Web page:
The term “legume” is a technical word known mostly to those who have immense knowledge about gardening or follow the practice of gardening at least some time.
Ideally, a garden is considered to be productive and filled up only if it has a number of plantations in it following with a huge variety of them. Just like flowers, mosses, embryophytes etc legumes are also plants.
In specific, legumes belong to the family of Fabaceae. Some fruits, as well as seeds of the Fabaceae plants, are also known as legumes. Most commonly used legumes in daily life include peas, beans, peanuts, tamarind, and soybeans. In simpler words, a legume is just like any other normal dry fruit with a difference in only its developing source and way.
One interesting fact to note is that there are nearly 18,000 species of legumes!
Legumes are used widely all over the globe and nearly all of its species are in circulation but not all are edible. Apart from satisfying the eating needs legumes have a lot of other uses as well.
Uses Of Legumes
Majorly, legumes are used as nitrogen fixers in agriculture. Legumes possess the ability to convert the pure form of nitrogen to its ammonia form which is extremely helpful in fixing the nitrogen in the soil. In reality, legumes just play a supporting role in converting the nitrogen to its ammonia form.
For the conversion of nitrogen, a particular type of soil bacteria known as Rhizobium plays the major role. Rhizobium enters to the roots of legumes and then start to multiply at a rapid rate and starts converting nitrogen to its ammonia form in this process.
In any healthy soil, you will find immense amounts of Rhizobium bacteria. This is because without fixed nitrogen plants are unable to grow.
For unhealthy soils or those who are in the middle range, it is often recommended to add a good amount of Rhizobium in the soil. This soil bacteria is easily available in the market in packets.
Rhizobium is a must for maintaining the fertility of the soil and ensure a healthy sprout. They add a lot of benefits to the soil and do not hurt the plants even a bit while performing the conversion of nitrogen into its ammonia form, which plants require for their growth.
How To Grow Legumes?
Unlike many other plants, legumes are quite easy to grow. Furthermore, you can expect to have a large amount of harvest of legumes with a small amount input. Although many people don’t understand the term legume very well yet you will discover this plant in almost each and every garden that is maintained for some productive purposes.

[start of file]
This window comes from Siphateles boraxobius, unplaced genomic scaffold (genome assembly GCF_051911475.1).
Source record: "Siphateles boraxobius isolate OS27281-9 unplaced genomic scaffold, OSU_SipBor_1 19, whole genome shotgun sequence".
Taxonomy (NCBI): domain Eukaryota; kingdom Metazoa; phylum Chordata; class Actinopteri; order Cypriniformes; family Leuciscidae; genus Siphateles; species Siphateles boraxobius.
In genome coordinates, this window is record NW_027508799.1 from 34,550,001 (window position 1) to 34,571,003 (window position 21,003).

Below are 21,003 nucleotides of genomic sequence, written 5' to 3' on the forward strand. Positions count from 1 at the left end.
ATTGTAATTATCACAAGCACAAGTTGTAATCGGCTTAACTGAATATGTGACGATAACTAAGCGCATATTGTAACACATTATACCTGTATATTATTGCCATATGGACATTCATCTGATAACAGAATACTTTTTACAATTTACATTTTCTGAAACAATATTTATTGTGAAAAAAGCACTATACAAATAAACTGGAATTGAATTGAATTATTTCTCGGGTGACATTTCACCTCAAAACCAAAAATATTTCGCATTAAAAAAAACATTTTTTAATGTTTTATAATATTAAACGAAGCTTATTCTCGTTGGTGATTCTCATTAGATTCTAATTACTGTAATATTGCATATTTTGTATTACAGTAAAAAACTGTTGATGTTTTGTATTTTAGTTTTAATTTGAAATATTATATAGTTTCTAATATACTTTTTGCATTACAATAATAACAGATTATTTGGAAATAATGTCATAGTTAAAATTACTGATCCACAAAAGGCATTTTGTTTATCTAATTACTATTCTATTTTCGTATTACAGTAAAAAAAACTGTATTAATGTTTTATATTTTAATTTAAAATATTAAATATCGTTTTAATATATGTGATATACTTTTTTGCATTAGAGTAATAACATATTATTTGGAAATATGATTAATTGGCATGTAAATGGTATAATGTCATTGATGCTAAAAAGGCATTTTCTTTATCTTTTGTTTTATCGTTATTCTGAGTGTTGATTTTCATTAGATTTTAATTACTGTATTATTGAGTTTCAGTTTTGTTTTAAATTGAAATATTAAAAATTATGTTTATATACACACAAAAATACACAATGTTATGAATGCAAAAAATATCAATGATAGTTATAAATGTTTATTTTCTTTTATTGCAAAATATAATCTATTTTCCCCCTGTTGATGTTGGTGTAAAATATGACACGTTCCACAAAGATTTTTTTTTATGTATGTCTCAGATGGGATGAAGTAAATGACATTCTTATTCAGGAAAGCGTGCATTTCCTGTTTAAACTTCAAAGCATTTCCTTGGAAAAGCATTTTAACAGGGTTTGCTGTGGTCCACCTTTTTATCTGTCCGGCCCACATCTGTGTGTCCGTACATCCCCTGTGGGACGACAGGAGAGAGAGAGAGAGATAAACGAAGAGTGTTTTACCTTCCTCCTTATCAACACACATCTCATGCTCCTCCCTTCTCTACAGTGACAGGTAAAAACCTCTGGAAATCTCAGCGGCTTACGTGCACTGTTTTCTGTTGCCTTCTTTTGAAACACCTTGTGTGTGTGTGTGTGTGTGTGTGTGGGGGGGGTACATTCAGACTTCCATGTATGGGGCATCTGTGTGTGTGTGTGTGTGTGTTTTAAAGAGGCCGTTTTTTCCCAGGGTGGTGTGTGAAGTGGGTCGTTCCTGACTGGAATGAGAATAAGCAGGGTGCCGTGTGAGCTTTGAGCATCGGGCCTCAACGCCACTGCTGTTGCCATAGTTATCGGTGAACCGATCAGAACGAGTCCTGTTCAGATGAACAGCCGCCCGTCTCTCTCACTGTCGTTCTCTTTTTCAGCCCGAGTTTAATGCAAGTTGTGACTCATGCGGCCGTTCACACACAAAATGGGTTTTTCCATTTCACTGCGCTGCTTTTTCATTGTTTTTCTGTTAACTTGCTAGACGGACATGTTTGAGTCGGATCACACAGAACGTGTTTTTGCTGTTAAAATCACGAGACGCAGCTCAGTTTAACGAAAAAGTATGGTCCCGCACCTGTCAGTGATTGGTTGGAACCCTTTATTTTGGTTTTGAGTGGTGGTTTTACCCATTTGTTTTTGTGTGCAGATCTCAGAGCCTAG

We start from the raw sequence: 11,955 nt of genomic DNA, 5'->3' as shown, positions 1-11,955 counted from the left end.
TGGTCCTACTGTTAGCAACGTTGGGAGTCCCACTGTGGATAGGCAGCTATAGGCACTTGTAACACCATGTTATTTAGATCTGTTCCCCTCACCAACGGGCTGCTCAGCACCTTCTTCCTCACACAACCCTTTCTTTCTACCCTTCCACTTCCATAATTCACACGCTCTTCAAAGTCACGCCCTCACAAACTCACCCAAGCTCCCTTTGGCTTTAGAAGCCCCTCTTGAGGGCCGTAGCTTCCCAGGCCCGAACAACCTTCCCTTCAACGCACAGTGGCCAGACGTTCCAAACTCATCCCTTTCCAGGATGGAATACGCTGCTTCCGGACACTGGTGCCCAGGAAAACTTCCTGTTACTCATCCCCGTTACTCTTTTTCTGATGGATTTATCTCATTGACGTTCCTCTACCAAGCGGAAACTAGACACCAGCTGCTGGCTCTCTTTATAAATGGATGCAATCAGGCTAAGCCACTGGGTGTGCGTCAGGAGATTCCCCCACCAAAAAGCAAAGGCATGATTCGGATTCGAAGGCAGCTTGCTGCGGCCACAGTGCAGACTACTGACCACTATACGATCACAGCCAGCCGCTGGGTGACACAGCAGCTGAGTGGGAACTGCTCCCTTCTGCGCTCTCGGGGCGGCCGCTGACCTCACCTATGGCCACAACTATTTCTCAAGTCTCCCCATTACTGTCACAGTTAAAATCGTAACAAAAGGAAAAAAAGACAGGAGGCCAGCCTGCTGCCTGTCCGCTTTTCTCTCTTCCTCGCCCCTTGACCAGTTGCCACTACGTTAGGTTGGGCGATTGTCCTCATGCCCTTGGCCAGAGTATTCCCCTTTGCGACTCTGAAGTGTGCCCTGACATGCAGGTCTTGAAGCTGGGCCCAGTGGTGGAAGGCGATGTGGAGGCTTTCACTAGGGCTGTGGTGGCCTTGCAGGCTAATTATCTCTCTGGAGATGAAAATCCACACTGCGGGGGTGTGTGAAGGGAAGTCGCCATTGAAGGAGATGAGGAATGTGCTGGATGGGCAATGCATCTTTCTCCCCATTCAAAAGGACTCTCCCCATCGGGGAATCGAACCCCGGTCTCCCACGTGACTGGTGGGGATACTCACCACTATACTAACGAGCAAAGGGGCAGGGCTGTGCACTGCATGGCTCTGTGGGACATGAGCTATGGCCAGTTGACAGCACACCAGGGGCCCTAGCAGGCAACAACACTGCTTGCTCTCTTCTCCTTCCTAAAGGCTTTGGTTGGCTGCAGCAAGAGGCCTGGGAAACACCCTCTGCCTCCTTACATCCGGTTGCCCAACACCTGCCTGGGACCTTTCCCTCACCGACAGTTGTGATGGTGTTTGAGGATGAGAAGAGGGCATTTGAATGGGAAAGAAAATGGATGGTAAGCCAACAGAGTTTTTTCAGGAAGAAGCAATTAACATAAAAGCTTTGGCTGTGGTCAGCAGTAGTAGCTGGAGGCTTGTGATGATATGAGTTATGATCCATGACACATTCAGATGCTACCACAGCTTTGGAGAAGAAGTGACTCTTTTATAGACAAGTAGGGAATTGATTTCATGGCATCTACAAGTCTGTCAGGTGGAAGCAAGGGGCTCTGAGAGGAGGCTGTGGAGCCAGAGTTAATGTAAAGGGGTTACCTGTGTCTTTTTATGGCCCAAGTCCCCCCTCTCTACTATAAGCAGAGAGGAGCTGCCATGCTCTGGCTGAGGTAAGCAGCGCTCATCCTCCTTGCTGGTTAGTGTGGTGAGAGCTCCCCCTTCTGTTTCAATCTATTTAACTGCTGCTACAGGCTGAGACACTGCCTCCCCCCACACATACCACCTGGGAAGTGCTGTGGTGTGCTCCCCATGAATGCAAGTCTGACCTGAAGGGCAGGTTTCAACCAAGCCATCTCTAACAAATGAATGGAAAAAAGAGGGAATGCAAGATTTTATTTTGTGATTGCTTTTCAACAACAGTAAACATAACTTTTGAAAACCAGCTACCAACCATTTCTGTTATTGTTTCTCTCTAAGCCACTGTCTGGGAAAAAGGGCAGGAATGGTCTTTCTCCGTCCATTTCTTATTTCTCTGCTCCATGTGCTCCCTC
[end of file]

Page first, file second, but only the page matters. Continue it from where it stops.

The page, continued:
Legumes serve double purposes at once. On one hand, they fulfill our needs and on the other hand, they also feed the soil.
Legumes are grown just like any other plant. The only difference is that you don’t need to put in a big chunk of initial inputs. All you need is a small space (or a medium depending on your requirements and garden size) and a few legume plants. Just sow them like you would do for any other plant and let them grow. Make sure you provide daily care to the legume plants to ensure a healthy harvest.
Benefits Of Growing Legumes
Legumes provide tons of health benefits as well as are a lot beneficial to the soil for maintaining its fertility and ensure healthy harvests. Some of these benefits are:
- Legumes are high in fibers and proteins so they act as a great substitute for daily use processed foods. It is highly recommended that those who eat processed foods on a regular basis should start eating legumes instead of processed food for fulfilling their daily dietary needs.
- For those who have a high focus towards gyming, workouts and weight loss legumes are a holy grail. Not only they are delicious but are extremely healthy too. They are low in fat and high in calcium, iron, zinc, complex carbs and proteins.
- Purchasing legumes is not a big deal. The highest quality of legumes are available for very cheap amounts in the market and are easily accessible as well.
- Until a certain point, legumes are a great substitute for meat with respect to the nutritional value. However, meat is a great source of saturated fats which legumes fail to provide.